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Why are family rules important?

Family rules help children understand what behaviors are okay and not okay. As children grow, they will be in places where they have to follow rules. Following rules at home can help children learn to follow rules in other places.

It is normal for children to break rules and test limits. Breaking a rule is a child’s way of learning about his world. Consistent follow through with consequences when rules are broken help your child have a clear understanding about the importance of rules. Remember, young kids sometimes break rules because they simply forget. Not all broken rules occur because kids are testing the limits. But, our responses should be the same no matter what the reason for breaking the rule.

Why should all family members know and follow the rules?

For family rules to work well, everyone needs to know, understand, and follow the rules. By doing this, children don’t get mixed messages about what is okay or not okay. For example, you may feel that jumping on the bed is a dangerous behavior. You set a family rule that “The bed will be used only for sitting, lying, or sleeping.” If another caregiver jumps on the bed, your child may be confused. Your child may think this behavior is sometimes okay. Your child’s behavior will be better if all caregivers support the rules in the same way. This is true for parents, grandparents, or any other caregivers in your child’s life.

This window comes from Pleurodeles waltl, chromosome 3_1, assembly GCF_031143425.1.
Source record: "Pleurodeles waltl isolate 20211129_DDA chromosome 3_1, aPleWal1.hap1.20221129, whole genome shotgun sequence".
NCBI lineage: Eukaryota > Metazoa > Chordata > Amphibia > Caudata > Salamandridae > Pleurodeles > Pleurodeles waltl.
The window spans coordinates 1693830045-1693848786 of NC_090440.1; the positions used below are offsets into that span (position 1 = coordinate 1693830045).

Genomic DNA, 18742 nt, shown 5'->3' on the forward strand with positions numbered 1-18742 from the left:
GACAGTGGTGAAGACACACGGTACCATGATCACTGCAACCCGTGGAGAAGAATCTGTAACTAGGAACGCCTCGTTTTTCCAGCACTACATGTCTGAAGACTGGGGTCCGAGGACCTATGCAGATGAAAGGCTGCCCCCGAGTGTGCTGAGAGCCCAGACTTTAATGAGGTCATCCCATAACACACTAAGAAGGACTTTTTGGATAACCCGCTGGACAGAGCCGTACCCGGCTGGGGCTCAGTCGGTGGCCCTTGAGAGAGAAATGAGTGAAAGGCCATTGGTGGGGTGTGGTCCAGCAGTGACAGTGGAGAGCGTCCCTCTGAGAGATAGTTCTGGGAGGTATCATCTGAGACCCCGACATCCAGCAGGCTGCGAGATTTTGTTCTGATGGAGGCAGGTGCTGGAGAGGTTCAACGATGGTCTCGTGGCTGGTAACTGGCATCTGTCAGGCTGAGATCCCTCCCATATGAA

How can all family members get on the same page about rules?

There are several steps that can help all family members be consistent.

  • Parents can talk about what rules would help their family and agree which ones to set.
  • Parents can post the rules in the house so everyone can know them.
  • Parents can have conversations with other adults who care for their children about the rules. This helps make sure everyone knows what is allowed and not allowed.
  • Parents can ask all caregivers to be consistent in monitoring and enforcing the rules.
  • Parents can remind children about the rules. Repeating the rules and posting them in the home are all good ways to remind children of the rules.

What is a good number of family rules for toddlers and preschoolers?

The number of rules you set depends on your child’s ability to understand and remember. It is also hard for parents to consistently enforce lots of new rules. For young children, focus on only two or three of the most important rules at any one time. As your child learns a rule and is following it consistently, you can add new rules.

I use the term organized chaos, because that’s probably the most we can strive for without a staff of 7 or having Martha Stewart move in and run things. In our house, the list of family house rules isn’t the pirate’s code where it “is more what you’d call “guidelines” than actual rules*.” Nope.  We stand by these. When you really stop and think about it, they’re just examples of plain old-fashioned consideration towards the other members of the household. I think that type of consideration for others is always in fashion. It’s like taking the golden rule, “Do unto others as you would have them do unto you” and spelling things out. These rules are simple, straightforward and get right to the point. I’m sure you’ve seen similar versions of this before, but I think we can always use a little reminder.

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